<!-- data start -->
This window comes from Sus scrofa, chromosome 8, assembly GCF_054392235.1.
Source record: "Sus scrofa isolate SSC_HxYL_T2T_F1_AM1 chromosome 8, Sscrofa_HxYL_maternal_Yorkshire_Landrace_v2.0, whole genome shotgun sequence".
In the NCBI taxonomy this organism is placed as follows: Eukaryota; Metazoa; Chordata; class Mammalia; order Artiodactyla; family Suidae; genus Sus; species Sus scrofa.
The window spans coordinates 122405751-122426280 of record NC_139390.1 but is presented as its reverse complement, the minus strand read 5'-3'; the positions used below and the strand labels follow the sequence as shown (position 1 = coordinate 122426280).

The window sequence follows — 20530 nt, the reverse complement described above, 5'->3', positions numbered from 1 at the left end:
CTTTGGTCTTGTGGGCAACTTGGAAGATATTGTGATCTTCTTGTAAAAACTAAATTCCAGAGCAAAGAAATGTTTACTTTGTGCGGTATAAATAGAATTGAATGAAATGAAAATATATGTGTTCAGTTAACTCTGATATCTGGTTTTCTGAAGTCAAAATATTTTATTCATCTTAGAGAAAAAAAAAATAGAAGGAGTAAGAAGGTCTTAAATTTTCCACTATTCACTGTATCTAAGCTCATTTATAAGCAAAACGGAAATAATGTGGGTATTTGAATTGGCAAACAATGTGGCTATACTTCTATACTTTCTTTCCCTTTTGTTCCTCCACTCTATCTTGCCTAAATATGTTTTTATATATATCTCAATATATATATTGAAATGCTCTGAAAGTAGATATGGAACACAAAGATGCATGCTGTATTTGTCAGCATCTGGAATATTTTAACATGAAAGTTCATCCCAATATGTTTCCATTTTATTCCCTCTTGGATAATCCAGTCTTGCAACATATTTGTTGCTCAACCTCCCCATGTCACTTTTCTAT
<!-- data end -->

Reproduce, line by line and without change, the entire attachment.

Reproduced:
This window comes from Sus scrofa, chromosome 8, assembly GCF_054392235.1.
Source record: "Sus scrofa isolate SSC_HxYL_T2T_F1_AM1 chromosome 8, Sscrofa_HxYL_maternal_Yorkshire_Landrace_v2.0, whole genome shotgun sequence".
In the NCBI taxonomy this organism is placed as follows: Eukaryota; Metazoa; Chordata; class Mammalia; order Artiodactyla; family Suidae; genus Sus; species Sus scrofa.
The window spans coordinates 122405751-122426280 of record NC_139390.1 but is presented as its reverse complement, the minus strand read 5'-3'; the positions used below and the strand labels follow the sequence as shown (position 1 = coordinate 122426280).

The window sequence follows — 20530 nt, the reverse complement described above, 5'->3', positions numbered from 1 at the left end:
CTTTGGTCTTGTGGGCAACTTGGAAGATATTGTGATCTTCTTGTAAAAACTAAATTCCAGAGCAAAGAAATGTTTACTTTGTGCGGTATAAATAGAATTGAATGAAATGAAAATATATGTGTTCAGTTAACTCTGATATCTGGTTTTCTGAAGTCAAAATATTTTATTCATCTTAGAGAAAAAAAAAATAGAAGGAGTAAGAAGGTCTTAAATTTTCCACTATTCACTGTATCTAAGCTCATTTATAAGCAAAACGGAAATAATGTGGGTATTTGAATTGGCAAACAATGTGGCTATACTTCTATACTTTCTTTCCCTTTTGTTCCTCCACTCTATCTTGCCTAAATATGTTTTTATATATATCTCAATATATATATTGAAATGCTCTGAAAGTAGATATGGAACACAAAGATGCATGCTGTATTTGTCAGCATCTGGAATATTTTAACATGAAAGTTCATCCCAATATGTTTCCATTTTATTCCCTCTTGGATAATCCAGTCTTGCAACATATTTGTTGCTCAACCTCCCCATGTCACTTTTCTAT